The Language of Light, by Meg Waite Clayton.
I picked up the photograph he'd just set down, the eight-year-old girl craving her father's attention, his love. I still wanted to know that each time he'd said good-bye to me it had torn at him, each time he'd taken a picture of a child or climbed into his bed in some foreign hotel or sipped coffee as he read the Herald Tribune or looked out an airplane window or listened to the strange buzz of an English telephone, he'd thought of me, wished I were with him. I wanted to know he regretted all those days he hadn't gotten to see me. Not that he'd do it differently, but that he'd realized the cost of it as much as I had, that he had shared the cost.
I will be reviewing Meg Waite Clayton's newest book, The Four Ms. Bradwells, soon, and I wanted to read this book, which was one of her older ones (published in 2003). I had previously read The Wednesday Sisters by her, which was excellent, and this novel did not disappoint either. It follows Nelly Grace, recently widowed, as she moves back to her family's Baltimore home, in the "privileged horse-breeding world" in the countryside, and the people she meets there, who change her life.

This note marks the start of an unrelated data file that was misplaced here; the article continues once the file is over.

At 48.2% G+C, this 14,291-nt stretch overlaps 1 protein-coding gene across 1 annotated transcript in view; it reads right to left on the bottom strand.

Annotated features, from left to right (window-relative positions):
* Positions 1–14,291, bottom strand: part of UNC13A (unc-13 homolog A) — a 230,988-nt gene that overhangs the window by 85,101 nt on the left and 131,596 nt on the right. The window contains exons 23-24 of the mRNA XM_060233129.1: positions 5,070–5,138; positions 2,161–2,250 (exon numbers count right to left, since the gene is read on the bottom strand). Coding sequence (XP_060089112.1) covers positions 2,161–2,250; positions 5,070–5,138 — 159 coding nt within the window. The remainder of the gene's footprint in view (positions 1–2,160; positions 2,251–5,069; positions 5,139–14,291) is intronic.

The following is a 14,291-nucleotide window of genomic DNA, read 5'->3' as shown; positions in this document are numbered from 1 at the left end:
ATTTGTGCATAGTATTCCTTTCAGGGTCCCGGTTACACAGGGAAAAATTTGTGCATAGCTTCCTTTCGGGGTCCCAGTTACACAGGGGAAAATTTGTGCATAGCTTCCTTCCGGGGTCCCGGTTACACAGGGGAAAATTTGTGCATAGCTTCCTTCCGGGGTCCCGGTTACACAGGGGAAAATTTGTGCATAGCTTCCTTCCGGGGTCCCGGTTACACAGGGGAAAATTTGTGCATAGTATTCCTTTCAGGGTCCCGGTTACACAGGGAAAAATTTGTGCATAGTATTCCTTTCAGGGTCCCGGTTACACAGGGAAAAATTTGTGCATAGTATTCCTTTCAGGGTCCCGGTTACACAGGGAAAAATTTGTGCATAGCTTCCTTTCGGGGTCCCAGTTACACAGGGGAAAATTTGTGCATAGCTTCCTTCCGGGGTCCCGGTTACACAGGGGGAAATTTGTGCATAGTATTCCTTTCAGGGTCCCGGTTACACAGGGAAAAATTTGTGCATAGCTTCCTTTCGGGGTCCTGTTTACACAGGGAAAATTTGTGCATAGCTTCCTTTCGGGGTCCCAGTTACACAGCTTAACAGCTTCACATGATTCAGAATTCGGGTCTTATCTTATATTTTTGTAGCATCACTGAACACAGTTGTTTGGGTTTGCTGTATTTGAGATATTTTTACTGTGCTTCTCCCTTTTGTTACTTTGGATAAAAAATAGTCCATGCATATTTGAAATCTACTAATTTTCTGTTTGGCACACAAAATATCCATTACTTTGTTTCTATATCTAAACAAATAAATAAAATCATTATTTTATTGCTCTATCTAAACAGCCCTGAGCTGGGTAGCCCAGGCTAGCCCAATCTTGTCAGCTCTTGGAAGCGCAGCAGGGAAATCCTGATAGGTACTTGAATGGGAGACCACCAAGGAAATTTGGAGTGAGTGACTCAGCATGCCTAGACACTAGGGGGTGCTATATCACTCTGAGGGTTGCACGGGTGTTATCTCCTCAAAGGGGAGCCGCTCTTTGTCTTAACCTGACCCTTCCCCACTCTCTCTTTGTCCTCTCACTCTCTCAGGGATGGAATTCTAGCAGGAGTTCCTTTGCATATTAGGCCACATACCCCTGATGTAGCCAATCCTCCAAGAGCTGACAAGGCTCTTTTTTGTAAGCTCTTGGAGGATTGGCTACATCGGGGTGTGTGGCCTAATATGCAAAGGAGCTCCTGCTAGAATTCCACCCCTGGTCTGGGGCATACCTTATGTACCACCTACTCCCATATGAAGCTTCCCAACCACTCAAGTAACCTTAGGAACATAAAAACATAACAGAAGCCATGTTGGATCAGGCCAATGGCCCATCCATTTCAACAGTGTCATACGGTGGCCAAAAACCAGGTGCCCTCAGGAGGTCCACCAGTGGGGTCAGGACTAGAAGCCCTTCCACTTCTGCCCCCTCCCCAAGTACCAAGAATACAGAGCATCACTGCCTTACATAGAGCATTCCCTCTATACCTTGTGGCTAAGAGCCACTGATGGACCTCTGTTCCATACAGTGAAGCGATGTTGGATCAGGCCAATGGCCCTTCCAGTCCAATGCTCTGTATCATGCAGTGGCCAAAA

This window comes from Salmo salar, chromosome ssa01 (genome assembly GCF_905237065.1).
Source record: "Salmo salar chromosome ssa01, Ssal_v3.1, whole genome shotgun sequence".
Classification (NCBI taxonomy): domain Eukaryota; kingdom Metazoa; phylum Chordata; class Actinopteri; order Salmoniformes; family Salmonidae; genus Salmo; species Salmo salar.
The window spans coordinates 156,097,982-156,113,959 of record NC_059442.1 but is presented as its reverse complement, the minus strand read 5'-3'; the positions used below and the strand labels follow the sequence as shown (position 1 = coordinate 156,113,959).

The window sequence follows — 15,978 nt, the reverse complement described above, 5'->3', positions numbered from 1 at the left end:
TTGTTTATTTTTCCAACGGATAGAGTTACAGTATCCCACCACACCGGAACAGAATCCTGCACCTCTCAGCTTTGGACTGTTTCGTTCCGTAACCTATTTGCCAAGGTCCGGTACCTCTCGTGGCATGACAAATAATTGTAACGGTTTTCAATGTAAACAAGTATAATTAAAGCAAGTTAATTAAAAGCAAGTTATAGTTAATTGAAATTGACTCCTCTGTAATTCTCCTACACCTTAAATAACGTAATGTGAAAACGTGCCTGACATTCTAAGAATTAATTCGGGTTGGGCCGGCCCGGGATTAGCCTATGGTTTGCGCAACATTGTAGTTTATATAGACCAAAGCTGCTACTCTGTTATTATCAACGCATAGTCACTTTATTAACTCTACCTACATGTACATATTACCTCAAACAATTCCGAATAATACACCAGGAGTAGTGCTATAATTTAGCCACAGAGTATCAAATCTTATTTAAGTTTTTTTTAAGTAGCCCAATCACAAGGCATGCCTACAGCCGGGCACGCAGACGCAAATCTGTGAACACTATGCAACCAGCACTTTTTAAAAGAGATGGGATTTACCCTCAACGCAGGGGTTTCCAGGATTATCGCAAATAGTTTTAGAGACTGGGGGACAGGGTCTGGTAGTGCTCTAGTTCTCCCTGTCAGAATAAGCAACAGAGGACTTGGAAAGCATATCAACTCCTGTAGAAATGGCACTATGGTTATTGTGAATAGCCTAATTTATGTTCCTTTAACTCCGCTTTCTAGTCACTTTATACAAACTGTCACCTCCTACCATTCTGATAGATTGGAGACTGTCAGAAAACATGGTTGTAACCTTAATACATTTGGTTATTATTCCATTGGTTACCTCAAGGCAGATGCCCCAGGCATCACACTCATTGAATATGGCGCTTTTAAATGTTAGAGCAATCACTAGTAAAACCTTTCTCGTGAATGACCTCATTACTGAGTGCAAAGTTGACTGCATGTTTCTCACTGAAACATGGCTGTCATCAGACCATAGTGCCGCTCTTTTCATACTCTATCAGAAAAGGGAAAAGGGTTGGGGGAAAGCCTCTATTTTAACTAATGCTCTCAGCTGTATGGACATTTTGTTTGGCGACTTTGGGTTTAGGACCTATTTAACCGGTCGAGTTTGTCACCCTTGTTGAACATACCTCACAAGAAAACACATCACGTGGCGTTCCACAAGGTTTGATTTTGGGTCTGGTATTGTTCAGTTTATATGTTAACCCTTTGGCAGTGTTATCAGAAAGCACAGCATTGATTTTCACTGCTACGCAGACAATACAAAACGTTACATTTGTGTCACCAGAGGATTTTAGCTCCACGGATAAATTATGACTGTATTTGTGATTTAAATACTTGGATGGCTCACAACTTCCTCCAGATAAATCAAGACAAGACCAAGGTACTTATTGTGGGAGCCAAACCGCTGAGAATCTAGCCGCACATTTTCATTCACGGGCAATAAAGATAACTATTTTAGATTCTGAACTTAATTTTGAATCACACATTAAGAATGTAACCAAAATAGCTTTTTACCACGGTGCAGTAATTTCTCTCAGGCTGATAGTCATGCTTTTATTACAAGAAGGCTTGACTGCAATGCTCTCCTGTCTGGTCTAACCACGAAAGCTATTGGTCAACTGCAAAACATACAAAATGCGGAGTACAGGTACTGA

4 stars out of 5.